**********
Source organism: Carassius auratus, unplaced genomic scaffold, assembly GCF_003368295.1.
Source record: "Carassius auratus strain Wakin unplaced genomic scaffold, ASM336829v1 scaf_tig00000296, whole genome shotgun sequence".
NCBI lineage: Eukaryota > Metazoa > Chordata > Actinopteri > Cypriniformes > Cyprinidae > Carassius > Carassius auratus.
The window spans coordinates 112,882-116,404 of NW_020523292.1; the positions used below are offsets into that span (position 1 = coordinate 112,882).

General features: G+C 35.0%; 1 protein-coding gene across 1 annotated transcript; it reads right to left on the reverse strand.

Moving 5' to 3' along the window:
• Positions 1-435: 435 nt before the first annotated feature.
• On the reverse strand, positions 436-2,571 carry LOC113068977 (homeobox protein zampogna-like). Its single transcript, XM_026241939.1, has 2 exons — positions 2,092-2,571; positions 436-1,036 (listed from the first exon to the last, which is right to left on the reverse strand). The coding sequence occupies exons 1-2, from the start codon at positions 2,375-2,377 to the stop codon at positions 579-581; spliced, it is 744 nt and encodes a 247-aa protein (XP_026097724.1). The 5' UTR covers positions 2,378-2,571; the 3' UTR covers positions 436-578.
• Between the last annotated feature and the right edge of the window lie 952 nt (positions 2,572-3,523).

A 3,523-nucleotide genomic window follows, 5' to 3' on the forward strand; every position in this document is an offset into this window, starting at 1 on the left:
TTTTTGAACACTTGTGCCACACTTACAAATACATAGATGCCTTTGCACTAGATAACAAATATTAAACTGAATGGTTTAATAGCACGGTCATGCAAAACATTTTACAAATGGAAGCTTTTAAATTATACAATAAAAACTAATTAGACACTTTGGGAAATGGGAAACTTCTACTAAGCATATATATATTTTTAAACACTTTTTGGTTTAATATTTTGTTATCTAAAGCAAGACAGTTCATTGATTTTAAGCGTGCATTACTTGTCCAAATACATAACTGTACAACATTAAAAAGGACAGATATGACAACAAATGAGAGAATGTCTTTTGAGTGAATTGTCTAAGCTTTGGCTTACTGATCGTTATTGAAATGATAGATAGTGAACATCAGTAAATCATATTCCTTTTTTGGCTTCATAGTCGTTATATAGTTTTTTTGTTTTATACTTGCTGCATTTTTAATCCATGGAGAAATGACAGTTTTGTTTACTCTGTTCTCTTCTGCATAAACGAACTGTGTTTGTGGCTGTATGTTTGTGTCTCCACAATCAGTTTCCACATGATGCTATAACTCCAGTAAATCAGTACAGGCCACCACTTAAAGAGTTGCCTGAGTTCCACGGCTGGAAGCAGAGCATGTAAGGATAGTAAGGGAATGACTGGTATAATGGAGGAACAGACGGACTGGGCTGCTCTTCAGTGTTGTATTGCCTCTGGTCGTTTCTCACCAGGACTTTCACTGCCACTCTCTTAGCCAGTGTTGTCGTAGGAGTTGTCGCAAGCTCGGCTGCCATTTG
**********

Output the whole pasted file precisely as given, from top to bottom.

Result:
Source organism: Carassius auratus, unplaced genomic scaffold, assembly GCF_003368295.1.
Source record: "Carassius auratus strain Wakin unplaced genomic scaffold, ASM336829v1 scaf_tig00000296, whole genome shotgun sequence".
NCBI lineage: Eukaryota > Metazoa > Chordata > Actinopteri > Cypriniformes > Cyprinidae > Carassius > Carassius auratus.
The window spans coordinates 112,882-116,404 of NW_020523292.1; the positions used below are offsets into that span (position 1 = coordinate 112,882).

General features: G+C 35.0%; 1 protein-coding gene across 1 annotated transcript; it reads right to left on the reverse strand.

Moving 5' to 3' along the window:
• Positions 1-435: 435 nt before the first annotated feature.
• On the reverse strand, positions 436-2,571 carry LOC113068977 (homeobox protein zampogna-like). Its single transcript, XM_026241939.1, has 2 exons — positions 2,092-2,571; positions 436-1,036 (listed from the first exon to the last, which is right to left on the reverse strand). The coding sequence occupies exons 1-2, from the start codon at positions 2,375-2,377 to the stop codon at positions 579-581; spliced, it is 744 nt and encodes a 247-aa protein (XP_026097724.1). The 5' UTR covers positions 2,378-2,571; the 3' UTR covers positions 436-578.
• Between the last annotated feature and the right edge of the window lie 952 nt (positions 2,572-3,523).

A 3,523-nucleotide genomic window follows, 5' to 3' on the forward strand; every position in this document is an offset into this window, starting at 1 on the left:
TTTTTGAACACTTGTGCCACACTTACAAATACATAGATGCCTTTGCACTAGATAACAAATATTAAACTGAATGGTTTAATAGCACGGTCATGCAAAACATTTTACAAATGGAAGCTTTTAAATTATACAATAAAAACTAATTAGACACTTTGGGAAATGGGAAACTTCTACTAAGCATATATATATTTTTAAACACTTTTTGGTTTAATATTTTGTTATCTAAAGCAAGACAGTTCATTGATTTTAAGCGTGCATTACTTGTCCAAATACATAACTGTACAACATTAAAAAGGACAGATATGACAACAAATGAGAGAATGTCTTTTGAGTGAATTGTCTAAGCTTTGGCTTACTGATCGTTATTGAAATGATAGATAGTGAACATCAGTAAATCATATTCCTTTTTTGGCTTCATAGTCGTTATATAGTTTTTTTGTTTTATACTTGCTGCATTTTTAATCCATGGAGAAATGACAGTTTTGTTTACTCTGTTCTCTTCTGCATAAACGAACTGTGTTTGTGGCTGTATGTTTGTGTCTCCACAATCAGTTTCCACATGATGCTATAACTCCAGTAAATCAGTACAGGCCACCACTTAAAGAGTTGCCTGAGTTCCACGGCTGGAAGCAGAGCATGTAAGGATAGTAAGGGAATGACTGGTATAATGGAGGAACAGACGGACTGGGCTGCTCTTCAGTGTTGTATTGCCTCTGGTCGTTTCTCACCAGGACTTTCACTGCCACTCTCTTAGCCAGTGTTGTCGTAGGAGTTGTCGCAAGCTCGGCTGCCATTTG